Thursday, February 23, 2012

I'm Sure They'll Claim Credit

Former Obama Office of Management and Budget Director Peter Orszag has an article in Bloomberg touting the life extending properties of a bad economy:
Given the added anxiety created by a weak economy, you might think life expectancy would decline. Oddly, though, during recessions, exactly the opposite tends to happen: Life expectancy rises.
Or maybe it just seems longer
It’s happening again now.

The age-adjusted death rate in the U.S. declined by 2 percent from 2007 to 2010, according to preliminary data from the Centers for Disease Control and Prevention. As a result, projected life expectancy at birth rose to 78.7 years in 2010 from 77.9 years in 2007, an increase of 0.8 year.  In contrast, from 2004 to 2007, when the economy was much stronger, life expectancy rose by only 0.4 year.

Life expectancy appears to have risen more in the states with relatively large increases in unemployment. In Michigan and Illinois, for example, where joblessness rose much more than in North Dakota or Iowa, age-adjusted death rates have had a steeper decline since 2007. (In the states with the smallest increase in unemployment, the death rates have perversely risen.)

These cross-state data are consistent with historical patterns that economists Douglas Miller, Marianne Page, Ann Stevens and Mateusz Filipski have found. Their research shows that a one-percentage-point increase in a state’s unemployment rate is associated with a 0.5 percent reduction in the state’s mortality rate.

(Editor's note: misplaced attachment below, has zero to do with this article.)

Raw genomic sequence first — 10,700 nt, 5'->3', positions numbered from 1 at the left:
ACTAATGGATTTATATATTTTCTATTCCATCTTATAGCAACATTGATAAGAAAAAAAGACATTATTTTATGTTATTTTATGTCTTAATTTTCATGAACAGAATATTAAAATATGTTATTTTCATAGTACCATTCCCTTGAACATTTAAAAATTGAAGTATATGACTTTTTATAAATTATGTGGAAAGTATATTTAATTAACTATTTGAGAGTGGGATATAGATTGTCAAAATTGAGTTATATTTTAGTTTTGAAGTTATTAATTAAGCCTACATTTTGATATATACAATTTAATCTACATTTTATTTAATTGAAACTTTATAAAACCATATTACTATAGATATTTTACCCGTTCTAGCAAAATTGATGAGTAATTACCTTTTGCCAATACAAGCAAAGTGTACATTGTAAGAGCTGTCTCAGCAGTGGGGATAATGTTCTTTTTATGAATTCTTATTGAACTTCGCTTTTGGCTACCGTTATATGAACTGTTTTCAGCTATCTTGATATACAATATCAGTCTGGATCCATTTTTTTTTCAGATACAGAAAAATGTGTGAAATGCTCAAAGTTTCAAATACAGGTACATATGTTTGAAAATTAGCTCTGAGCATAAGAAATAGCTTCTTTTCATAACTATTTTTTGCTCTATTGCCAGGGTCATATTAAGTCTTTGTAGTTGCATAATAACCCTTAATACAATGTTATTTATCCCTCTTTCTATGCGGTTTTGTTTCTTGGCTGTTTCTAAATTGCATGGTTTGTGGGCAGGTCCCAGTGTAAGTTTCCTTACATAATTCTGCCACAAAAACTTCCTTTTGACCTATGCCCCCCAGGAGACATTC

Obama ruined the economy to make us all live a little longer?  The same way his wife wants to force feed us vegetables (while eating a 1700 calorie burger lunch)?

So what accounts for this effect, supposing it to be true?
It appears that while suicide rates rise during downturns, other types of fatalities, such as from motor-vehicle accidents, fall more. The surprising findings apply even to heart attacks. In a study titled “A Healthy Economy Can Break Your Heart,” Ruhm finds that higher unemployment reduces deaths from heart attacks, perhaps because when there is less economic activity, hazards such as air pollution and traffic congestion are less severe. Smoking and obesity also tend to decline, Ruhm has found.

By the way, the reduction in deaths averted tends to be proportionally smaller for the elderly, but larger in absolute numbers -- because their underlying mortality rates are higher than those of younger people. 
See, that's the way to get the American people to eat healthy and lose weight as the government wants.  Take away their ability to spend money and pursue the life style they want.  See, $4.00 a gallon gas is good for your health!

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